Well, I was just about getting to bed and I heard the hammering and pounding of pots and pans in the hallways and whatnot, and they were screaming that there was a fire on the ship. Now, we had never had a fire drill- we’d never had a boat drill, and I went down by the porthole where the sink was and I looked out and the whole ocean was red. It was a terrible sight and I knew something was really wrong. I immediately put on my life preserver- it was an old fashioned cork arrangement, and I took off and my room mate gave his life preserver to a woman who was standing in the hall. So he was without one. I decided I’d do down and see if I could get my cousin and his wife out of bed. I met them halfway down the companionway. Now, we were on C Deck but the doctor and his wife were on D Deck, so I told them, I says “I’ll go down and get the doctor, make sure that he gets out.” So, I got down to D Deck and they were right there at the door just going around and trying to get into life preservers, and then the lights went out on the ship and the ship became completely dark. And I told them, hold hands and the three of us held and I said “I know the way out” so I led them out on to C Deck. When I got on to C Deck, and the place was all in a blaze. From C Deck we went up to B Deck and it was absolutely abominable what you saw- the flames were going sky high and the ship was just whirling. Of course, all this time the ship was in motion and we see a person, a crew member I guess, trying to use a hose and the hose goes dead and the water stops. B Deck had no cover on it, so it had plenty of light with all the flames, and on the deck itself there were shoes, and underwear, and pants and coats, hats, ladies handbags stern all over the deck- that’s just before the people jumped overboard. Well, we got separated and I went back down to C Deck. It was mobbed down there, and people were trying to jump- jump overboard but the ship still had vibration and I wouldn’t move while I could still feel vibration, Finally I felt the vibration of the ship had stopped, then I knew the engines had quit. You could see the steel of the ship was alive with fire and smoke and burning, but it wasn’t the steel that was burning it was the paint- the lead paint. I managed to get to the rail at the real stern of the ship, and I stood up on the rail- I was hanging on to the flagpole. And the last thing I said before I left- I says “if you don’t know how to swim it’s a damned good time to learn.” There was a mess of ropes and hawsers that were dragging along with the ship that people had thrown over so that you could slide down if you wanted to, but that didn’t work too well. The thing was, which we didn’t realize at the time. Most of the crew had already abandoned ship and took off in what lifeboats there were so there wasn’t too much that the passengers could do but jump. I jumped off from the stern and I had the presence of mind to hold my life belt close to me with my arms real tight against me and my two feet together. I had lost one shoe in the deal but I had one on when I hit the water. Now when I left the ship and until I hit the water seemed like an eternity. But it was much longer, I thought, as I kept going down in the water until finally I slowly came to a stop and I thought I was on the bottom but, of course, I wasn’t.. And then I started up and gained speed as I came up and finally I got caught in all these ropes dragging along behind the ship. So I was lucky enough to break loose and there I saw ~ real spectacular- this great big, huge ship a complete blaze and just drifting away in the dark. It was really a nightmare to see. And lot of the people they didn’t make it, they were killed because when they jumped they kept their arms spread apart and that big heavy life preserver would slam up and break their arms or hit them under the chin and they were a goner. These are not the same life preservers you have today.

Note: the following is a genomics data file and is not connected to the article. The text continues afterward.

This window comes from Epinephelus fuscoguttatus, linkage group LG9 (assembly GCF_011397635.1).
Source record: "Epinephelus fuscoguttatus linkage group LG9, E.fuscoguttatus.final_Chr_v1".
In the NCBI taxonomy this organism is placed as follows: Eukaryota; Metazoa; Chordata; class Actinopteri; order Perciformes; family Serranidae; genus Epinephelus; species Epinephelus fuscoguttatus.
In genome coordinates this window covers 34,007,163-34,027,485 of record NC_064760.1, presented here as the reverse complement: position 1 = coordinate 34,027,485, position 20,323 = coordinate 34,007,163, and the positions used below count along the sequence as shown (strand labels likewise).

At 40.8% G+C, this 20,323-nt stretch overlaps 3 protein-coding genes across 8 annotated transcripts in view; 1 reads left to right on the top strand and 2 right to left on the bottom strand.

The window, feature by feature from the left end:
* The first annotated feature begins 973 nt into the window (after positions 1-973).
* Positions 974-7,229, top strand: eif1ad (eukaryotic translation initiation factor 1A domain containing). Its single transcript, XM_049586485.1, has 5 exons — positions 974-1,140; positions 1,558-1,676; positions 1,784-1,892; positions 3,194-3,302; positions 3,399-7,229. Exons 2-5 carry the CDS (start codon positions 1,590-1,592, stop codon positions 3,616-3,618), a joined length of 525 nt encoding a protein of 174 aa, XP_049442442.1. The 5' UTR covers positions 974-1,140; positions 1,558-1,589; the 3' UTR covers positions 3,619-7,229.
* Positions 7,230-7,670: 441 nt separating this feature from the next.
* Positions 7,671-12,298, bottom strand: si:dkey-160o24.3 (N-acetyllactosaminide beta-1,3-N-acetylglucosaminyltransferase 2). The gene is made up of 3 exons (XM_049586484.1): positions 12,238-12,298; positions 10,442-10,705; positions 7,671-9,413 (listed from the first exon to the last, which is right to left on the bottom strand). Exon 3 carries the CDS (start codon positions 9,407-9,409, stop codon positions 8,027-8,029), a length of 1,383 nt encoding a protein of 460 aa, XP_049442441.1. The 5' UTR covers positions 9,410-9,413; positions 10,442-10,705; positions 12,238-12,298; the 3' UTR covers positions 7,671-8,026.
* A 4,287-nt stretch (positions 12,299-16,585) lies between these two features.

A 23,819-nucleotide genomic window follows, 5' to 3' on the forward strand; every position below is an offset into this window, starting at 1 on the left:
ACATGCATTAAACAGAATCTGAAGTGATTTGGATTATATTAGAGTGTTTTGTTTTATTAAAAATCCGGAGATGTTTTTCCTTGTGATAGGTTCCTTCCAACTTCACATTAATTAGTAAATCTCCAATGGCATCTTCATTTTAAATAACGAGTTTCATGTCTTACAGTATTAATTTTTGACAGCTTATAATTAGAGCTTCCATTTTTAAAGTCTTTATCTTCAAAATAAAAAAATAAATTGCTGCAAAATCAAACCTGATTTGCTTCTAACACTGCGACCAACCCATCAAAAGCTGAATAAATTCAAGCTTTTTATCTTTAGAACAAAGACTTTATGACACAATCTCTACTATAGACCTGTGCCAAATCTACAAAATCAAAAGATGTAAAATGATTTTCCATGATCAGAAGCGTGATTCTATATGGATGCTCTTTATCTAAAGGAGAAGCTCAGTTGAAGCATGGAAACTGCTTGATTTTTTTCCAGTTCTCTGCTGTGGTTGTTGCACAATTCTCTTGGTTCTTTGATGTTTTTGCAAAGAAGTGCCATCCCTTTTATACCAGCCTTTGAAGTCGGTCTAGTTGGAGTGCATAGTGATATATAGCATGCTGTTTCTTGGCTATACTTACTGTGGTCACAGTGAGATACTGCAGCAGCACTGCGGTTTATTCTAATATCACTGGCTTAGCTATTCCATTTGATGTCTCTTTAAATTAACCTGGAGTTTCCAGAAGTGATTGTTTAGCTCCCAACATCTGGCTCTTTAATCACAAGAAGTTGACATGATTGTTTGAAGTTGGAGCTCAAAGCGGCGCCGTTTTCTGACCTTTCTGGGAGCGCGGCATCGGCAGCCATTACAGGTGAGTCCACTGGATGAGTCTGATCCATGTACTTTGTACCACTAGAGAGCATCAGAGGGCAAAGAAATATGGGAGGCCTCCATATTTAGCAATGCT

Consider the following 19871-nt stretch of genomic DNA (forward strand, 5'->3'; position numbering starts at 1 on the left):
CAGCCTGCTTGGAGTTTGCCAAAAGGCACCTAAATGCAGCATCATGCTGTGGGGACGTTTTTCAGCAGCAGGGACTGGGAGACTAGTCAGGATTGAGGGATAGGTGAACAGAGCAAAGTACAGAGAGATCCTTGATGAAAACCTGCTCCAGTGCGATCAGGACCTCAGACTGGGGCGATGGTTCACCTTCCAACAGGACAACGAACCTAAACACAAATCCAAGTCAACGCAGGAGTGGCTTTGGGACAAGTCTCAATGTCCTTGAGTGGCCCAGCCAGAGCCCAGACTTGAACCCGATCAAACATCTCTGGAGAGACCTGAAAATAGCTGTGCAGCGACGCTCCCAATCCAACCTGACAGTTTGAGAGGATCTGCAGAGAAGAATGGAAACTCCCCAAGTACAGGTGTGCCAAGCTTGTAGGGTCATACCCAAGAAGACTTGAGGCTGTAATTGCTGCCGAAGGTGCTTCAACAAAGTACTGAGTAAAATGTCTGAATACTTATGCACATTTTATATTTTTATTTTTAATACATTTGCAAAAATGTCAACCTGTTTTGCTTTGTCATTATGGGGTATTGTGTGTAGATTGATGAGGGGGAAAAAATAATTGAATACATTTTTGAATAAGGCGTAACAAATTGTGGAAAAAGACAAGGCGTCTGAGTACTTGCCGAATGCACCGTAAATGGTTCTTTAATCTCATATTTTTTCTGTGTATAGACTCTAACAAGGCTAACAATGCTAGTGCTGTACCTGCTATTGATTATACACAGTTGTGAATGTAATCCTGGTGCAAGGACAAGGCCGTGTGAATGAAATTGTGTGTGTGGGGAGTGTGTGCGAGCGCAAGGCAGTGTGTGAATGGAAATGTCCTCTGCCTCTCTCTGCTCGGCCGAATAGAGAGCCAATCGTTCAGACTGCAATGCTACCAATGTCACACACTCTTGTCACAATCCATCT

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The people were in the water all around and it was just a crowd in the water. Finally, they started forming groups, well, I stayed close to a group but I did not join because I was afraid I’d be pulled down by someone who was drowning. I wasn’t in the water too long when my room mate ran across me and he still did not have a life preserver on. He kind of hung on to me until a little while later we came across a little boy who might have been eleven to twelve years old- a tiny fella- and he was in a full adult life preserver but it hadn’t bee tied on properly and he kept sliding out, and he was fighting to stay in it. We managed to tie him in properly and then the room mate stayed between the two of us, still no life preserver. As time went on and the room mate was really starting to wear down we decided he needed a life preserver. But, where to get one? He was very reluctant ‘cause we’d take it off a dead body. But finally we convinced him it was the only thing to do and we approached a dead body and took the life preserver off it and he put it on, and then the three of us stood a better chance. Now, a s I said the storm was racing and the waves were running maybe 15, 20 feet high if not more, and they were very sharp. You’d be forced to take a drink of water which was bad. You’d get seasick- very seasick. When it stopped raining and the wind went down, it seemed to be that the waves, instead of being in peaks and sharp, it seemed to be that they were rollers but still 15 feet high, and that’s where we started realizing that we were drifting in to shore. It was daylight and we could see people on the shore. They looked like tiny little specks, at this time we were probably a mile offshore. At this time the room mate and the kid decided to make and swim for it- decided to swim to shore, and they wanted me to go with them. I said that I didn’t know how to swim and I’d only hold them back, so I said ‘you guys go ahead, forget about me.’ As I said, there were people here there and everywhere in the water but not as crowded as before because we were dispersed. So, they took off and I never heard…but I know they made it, I found that out much later. As luck would have it, the tide changed and I started drifting out again and pretty soon the people on the shore had almost disappeared and we couldn’t see anything. We were just drifting out with the tide. Time gone by, and finally a fishing boat- a party boat- she was the Paramount, she was owned by a fellow named Bogan. The other two ships that were there at the rescue were the Monarch of Bermuda and the Andrea Luchenbach. Finally the Paramount showed up and picked up a person over here, and then picked up a person over there, and then picked up a person very near me, and I heard the motor start up again and I yelled out “What about me?” and Bogan yelled out “You’re alright, we’re coming!” and I yelled out “I don’t know how to swim” and he yelled back “Then what the hell are you doing out here?” There was always some humor, I guess.